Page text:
Suson Catlin has been letters to the Governor's Office hoping someone out there will help get her 27-year-old son, Kyle, out of prison—where he's been since mid-January over nonviolent marijuana felony charges. Unsurprisingly, she hasn't received a response. But as I imagine most mothers would, Suson is willing to exhaust all options. Hope dies last.
The night of June 23, Suson got a phone call from Kyle, saying he had been charged with assault after another inmate in the Marana Community Correctional Facility jumped him and split his lip open. In response to the altercation, which Kyle repeatedly told his parents he didn't do anything but take the punches, Kyle was placed in "protective custody," also known as "the hole," or solitary confinement. The inmate who assaulted Kyle was placed in solitary first, so he and friends threatened to kill Kyle for being "a snitch."
After Suson made several frantic phone calls to the correctional facility, guards moved Kyle to the hole, where he remained for about a week (Read "Parents of medical marijuana weed patient in prison fear for his life," June 17).
To make matters worse, Kyle got transferred back to the first correctional facility he stepped foot in—the Arizona Department of Corrections' Whetstone Unit off of South Wilmot Road and East Old Vail Road. While there the first time, an inmate jumped Kyle and hurt his head. One hopes the correctional system would have enough common sense to not send a nonviolent inmate back to a place where his safety was jeopardized. But, really, they could give a shit. It is not their son. It is not their brother. It is not their friend.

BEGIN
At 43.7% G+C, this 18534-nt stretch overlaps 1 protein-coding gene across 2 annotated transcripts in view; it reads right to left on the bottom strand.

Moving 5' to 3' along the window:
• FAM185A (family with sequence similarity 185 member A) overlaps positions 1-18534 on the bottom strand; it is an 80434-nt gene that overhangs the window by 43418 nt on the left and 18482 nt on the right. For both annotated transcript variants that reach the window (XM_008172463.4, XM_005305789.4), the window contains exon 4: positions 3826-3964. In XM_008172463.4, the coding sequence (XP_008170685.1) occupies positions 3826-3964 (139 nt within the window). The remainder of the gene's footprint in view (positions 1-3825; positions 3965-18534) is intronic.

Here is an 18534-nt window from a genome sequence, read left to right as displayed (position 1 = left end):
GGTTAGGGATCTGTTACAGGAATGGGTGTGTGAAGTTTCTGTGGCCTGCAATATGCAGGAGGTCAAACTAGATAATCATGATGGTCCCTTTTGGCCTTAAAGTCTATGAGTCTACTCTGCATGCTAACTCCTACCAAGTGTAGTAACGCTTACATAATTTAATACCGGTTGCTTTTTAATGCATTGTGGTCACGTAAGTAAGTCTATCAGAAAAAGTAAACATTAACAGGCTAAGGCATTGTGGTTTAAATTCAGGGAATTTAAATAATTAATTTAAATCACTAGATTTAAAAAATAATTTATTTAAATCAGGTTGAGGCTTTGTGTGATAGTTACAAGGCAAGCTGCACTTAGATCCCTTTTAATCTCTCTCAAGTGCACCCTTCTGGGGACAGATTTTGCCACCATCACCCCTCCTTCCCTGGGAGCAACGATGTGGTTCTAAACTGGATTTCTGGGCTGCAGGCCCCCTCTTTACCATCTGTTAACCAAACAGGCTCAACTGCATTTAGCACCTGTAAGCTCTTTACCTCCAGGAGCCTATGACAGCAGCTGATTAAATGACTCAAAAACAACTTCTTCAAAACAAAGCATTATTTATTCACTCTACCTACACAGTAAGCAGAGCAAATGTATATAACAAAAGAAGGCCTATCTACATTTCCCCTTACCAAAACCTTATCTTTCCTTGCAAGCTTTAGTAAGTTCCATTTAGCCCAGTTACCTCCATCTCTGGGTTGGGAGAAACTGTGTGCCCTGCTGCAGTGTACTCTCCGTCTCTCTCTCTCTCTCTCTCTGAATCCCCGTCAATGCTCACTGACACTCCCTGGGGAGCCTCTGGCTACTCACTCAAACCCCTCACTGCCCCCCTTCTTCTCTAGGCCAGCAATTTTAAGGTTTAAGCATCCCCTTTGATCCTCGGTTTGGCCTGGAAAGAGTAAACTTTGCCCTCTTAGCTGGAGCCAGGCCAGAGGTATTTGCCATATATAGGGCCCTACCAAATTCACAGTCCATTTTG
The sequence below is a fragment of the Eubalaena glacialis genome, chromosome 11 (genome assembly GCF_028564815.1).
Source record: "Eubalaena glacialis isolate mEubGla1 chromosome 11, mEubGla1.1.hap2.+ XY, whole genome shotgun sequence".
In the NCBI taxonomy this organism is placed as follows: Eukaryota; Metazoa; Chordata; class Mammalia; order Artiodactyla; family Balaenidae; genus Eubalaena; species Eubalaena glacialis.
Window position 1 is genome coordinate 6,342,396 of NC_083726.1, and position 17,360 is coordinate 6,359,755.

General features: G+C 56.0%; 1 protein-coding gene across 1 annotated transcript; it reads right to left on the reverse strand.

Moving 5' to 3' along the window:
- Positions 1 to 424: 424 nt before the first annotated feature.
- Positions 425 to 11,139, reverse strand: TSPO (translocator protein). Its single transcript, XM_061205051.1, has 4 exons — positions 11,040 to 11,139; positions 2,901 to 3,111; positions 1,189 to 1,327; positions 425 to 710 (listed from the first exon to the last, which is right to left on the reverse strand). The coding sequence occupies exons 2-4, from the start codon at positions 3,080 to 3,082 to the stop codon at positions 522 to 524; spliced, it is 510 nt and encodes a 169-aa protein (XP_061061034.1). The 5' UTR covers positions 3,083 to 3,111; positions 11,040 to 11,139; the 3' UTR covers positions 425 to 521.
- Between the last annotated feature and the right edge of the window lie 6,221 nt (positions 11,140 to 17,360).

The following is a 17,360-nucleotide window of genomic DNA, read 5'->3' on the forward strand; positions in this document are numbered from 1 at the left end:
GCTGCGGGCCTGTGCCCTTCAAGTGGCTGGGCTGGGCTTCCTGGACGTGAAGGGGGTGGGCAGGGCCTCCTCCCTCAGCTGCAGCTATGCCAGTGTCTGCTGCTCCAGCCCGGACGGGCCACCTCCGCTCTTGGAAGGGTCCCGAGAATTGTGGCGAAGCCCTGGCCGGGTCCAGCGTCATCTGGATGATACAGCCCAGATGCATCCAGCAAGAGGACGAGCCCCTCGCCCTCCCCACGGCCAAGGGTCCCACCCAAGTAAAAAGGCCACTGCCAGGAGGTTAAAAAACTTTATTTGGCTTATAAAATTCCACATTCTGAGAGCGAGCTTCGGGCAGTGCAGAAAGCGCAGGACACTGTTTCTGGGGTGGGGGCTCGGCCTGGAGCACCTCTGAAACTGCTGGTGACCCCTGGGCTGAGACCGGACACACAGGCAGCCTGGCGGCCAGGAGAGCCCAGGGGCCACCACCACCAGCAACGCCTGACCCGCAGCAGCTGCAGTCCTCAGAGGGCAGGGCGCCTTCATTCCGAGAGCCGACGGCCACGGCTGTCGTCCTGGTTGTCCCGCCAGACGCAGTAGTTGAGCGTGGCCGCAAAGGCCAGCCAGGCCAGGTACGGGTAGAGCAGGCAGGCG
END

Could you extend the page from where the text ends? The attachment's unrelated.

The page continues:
"I'm not giving up, I am going to fight even more to get my son out of that hell hole," Suson wrote on Kyle's Facebook after her son told her he'd be transferred again.
It makes me sad and anxious to read a mother's near-daily messages to her son on social media. There are also tons of posts from friends. Sometimes they tag Kyle on photographs of family events where he's painfully absent.
While Kyle was in the hole, Suson says she wrote him every day. He wasn't allowed to bring any of his possessions with him to solitary, so reading letters was the sole connection to the outside that kept his mind sane.
"I'm running out of things to write about and pics to send him," Suson wrote on Facebook. "If you would like to say something to him...post it here and I'll send it to him. If you have the time, send him a letter so that he knows people are supporting him. Either way, let Kyle know you are thinking about him...#freekylecatlin."
I remember when Kyle was sentenced to at least three years back in January, his family and friends told me that Judge Javier Chon-Lopez said Kyle shouldn't even be put away. Kyle's dad Marvin broke down crying and told him, "thank you" and "God bless you." Because of minimum sentencing laws for drug-dealing convictions—even for first, nonviolent offenders like Kyle—a judge must punish a person for at least a minimum number of years in jail or prison.
Also that day, Marvin says the prosecutors said they did not object to Kyle pleading to the Arizona Board of Executive Clemency for a shorter sentence. Both statements in court were good signs for Kyle in his upcoming clemency hearing and his appeals. Marvin says he wants a complete pardon for his son, not just a reduction of years. But who knows? (For more about Kyle's charges, check out "In Defense of Marijuana," Sept. 17, 2015.)
Marvin celebrated his birthday on June 27. Father's Day was fewer than 10 days before that. Kyle's sister, Mindy, got married in mid-June. A few months ago, Kyle's brother Kalvin and his wife hosted two birthday parties for their daughters—both little ones are very close to Uncle Kyle. They post photos on Facebook and they all smile, because life doesn't stop no matter how heartbreaking it gets.